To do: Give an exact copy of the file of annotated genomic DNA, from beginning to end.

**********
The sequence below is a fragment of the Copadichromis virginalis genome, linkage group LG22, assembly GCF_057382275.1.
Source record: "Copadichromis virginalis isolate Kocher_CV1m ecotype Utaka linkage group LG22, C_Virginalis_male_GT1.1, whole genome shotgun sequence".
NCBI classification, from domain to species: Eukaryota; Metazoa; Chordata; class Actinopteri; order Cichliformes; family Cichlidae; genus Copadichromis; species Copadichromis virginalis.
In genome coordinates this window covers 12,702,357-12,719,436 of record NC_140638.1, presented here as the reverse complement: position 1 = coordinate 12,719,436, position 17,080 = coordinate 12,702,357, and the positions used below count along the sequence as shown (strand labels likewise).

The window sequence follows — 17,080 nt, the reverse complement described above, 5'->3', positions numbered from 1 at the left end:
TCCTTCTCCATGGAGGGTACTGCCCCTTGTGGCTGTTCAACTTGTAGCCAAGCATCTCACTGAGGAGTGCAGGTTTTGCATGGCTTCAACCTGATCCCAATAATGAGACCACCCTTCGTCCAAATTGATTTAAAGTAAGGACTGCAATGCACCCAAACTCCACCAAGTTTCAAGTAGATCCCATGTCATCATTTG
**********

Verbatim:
The sequence below is a fragment of the Copadichromis virginalis genome, linkage group LG22, assembly GCF_057382275.1.
Source record: "Copadichromis virginalis isolate Kocher_CV1m ecotype Utaka linkage group LG22, C_Virginalis_male_GT1.1, whole genome shotgun sequence".
NCBI classification, from domain to species: Eukaryota; Metazoa; Chordata; class Actinopteri; order Cichliformes; family Cichlidae; genus Copadichromis; species Copadichromis virginalis.
In genome coordinates this window covers 12,702,357-12,719,436 of record NC_140638.1, presented here as the reverse complement: position 1 = coordinate 12,719,436, position 17,080 = coordinate 12,702,357, and the positions used below count along the sequence as shown (strand labels likewise).

The window sequence follows — 17,080 nt, the reverse complement described above, 5'->3', positions numbered from 1 at the left end:
TCCTTCTCCATGGAGGGTACTGCCCCTTGTGGCTGTTCAACTTGTAGCCAAGCATCTCACTGAGGAGTGCAGGTTTTGCATGGCTTCAACCTGATCCCAATAATGAGACCACCCTTCGTCCAAATTGATTTAAAGTAAGGACTGCAATGCACCCAAACTCCACCAAGTTTCAAGTAGATCCCATGTCATCATTTG